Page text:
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The Full Fact-Check of the V.P. Debate

We posted several items to The Wire last night as Gov. Sarah Palin and Sen. Joe Biden were debating. But in the wee hours of Friday, we also posted a full article on the misleading statements and factual errors we found in their exchange. See our story on the v.p. debate at FactCheck.org:
FactChecking Biden-Palin Debate
October 3, 2008 
The candidates were not 100 percent accurate. To say the least.

Who’s to Blame for the Financial Crisis?

Two new ads point fingers: MoveOn.org pins the blame on Sen. John McCain’s advisers. The McCain-Palin campaign says it’s Obama and Democrats in Congress. We say both are wrong.
See our full article, posted on our main site, FactCheck.org, for more on these misleading TV spots:
Who Caused the Economic Crisis?
October 1, 2008 

McCain in the vanguard of mortgage reform?

Sarah Palin says that McCain sounded the alarm on Fannie Mae and Freddie Mac two years ago. Our colleagues at PolitiFact questioned that claim, calling it “barely true.” Palin’s referring to a bill that would have increased oversight on Fannie and Freddie. McCain signed onto that bill as a cosponsor, but PolitiFact says it wouldn’t have lessened the current economic crisis. And in our recent article about assigning blame for the economic crisis, we add that by the time McCain added his name to the bill,

Health Care Deregulation?

Biden said that McCain wrote in a magazine article that he wanted to do for the health care industry what deregulation had done for Wall Street. That’s taking McCain’s words out of context, as we’ve written before.
Biden is referring to a phrase from a journal article under McCain’s name that said he would reduce regulation of health insurance “as we have done over the last decade in banking.” But the full context shows McCain was talking specifically about a proposal to allow the sale and purchase of health insurance across state lines.

Socialized Medicine?

Palin said that Obama’s plan would be “government run” and would mandate health care. The first claim is false, as we’ve said before. Obama’s plan would increase the offerings of publicly funded health care, but would not replace or remove private insurance, or require people to enroll in a public plan.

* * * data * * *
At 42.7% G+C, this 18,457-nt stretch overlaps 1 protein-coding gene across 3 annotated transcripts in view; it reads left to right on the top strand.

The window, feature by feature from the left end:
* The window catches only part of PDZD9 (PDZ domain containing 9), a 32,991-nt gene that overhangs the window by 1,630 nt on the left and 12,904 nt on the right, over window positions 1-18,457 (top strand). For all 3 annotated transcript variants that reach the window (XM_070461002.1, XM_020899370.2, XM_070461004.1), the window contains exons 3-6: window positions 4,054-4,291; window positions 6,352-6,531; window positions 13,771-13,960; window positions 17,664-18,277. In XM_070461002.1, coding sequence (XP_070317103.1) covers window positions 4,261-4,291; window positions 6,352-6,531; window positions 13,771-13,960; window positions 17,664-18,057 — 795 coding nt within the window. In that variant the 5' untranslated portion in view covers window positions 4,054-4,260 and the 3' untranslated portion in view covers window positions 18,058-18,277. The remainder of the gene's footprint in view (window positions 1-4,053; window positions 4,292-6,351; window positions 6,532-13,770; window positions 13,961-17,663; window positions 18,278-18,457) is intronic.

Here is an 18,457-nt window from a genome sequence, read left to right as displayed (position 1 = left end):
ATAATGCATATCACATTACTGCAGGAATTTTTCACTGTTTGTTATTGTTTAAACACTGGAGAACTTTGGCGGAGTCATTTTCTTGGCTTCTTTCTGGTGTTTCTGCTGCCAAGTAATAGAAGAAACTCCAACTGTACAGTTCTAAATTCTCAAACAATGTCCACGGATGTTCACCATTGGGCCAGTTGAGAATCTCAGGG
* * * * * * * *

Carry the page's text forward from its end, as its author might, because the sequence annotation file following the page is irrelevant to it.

The second claim leaves out important information. Obama’s plan would mandate health coverage for children, but not for adults.

Tax Cuts for Oil Companies?

McCain isn’t proposing a special tax break for oil companies, despite Joe Biden’s mention (more than once) of the $4 billion cut they’d get. As we’ve noted previously, McCain’s plan would cut the corporate tax rate from 35 to 25 percent — for ALL corporations, not just oil companies. It also would allow for immediate write-offs for companies buying new equipment and technology, and a tax credit of 10 percent of the amount companies spend on wages devoted to research and development.

Tax Distortions

Palin repeated several false claims about Obama’s tax policies.
Obama did not in fact vote to increase taxes on “families” making as little as $42,000 per year. What Obama actually voted for was a budget resolution that called for returning the 25 percent tax bracket to its pre-Bush tax cut level of 28 percent. That could have affected an individual with no children making as little as $42,000. But a couple would have had to earn $83,000 to be affected and a family of four at least $90,000.

Obama Voted Against Troop Funding?

Palin repeated the claim that Obama “voted against funding our troops.” The claim refers to a single 2007 vote against a war funding bill. Obama voted for a version of the bill that included language calling for withdrawing troops from Iraq. President Bush vetoed it. (McCain supported that veto, but didn’t call it “vetoing support for our troops.”) What Obama voted against was the same bill without withdrawal language. And he had voted yes on at least 10 other war funding bills prior to that single 2007 no vote.

The Iraqi Surplus

Biden said that Iraq had an “$80 billion surplus.” Obama said the same — $79 billion — in the last debate, and we called him on it then. Seventy-nine billion is an out-of-date projection. The Iraqis currently have $29 billion in the bank, and could have $47 billion to $59 billion by the end of the year.
Update, Oct. 13: According to GAO, Iraq was unable to spend its entire budget in 2005, 2006 and 2007.

2005 Energy Bill Deja Vu

Palin threw out an old canard when she criticized Obama for voting for the 2005 Energy bill, saying, “that’s what gave those oil companies those big tax breaks.”
It’s a false attack Clinton used against Obama in the primary and McCain himself has hurled. It’s true that the bill gave some tax breaks to oil companies, but it also took away others. And according to the Congressional Research Service, the bill created a slight net increase in taxes for the oil industry.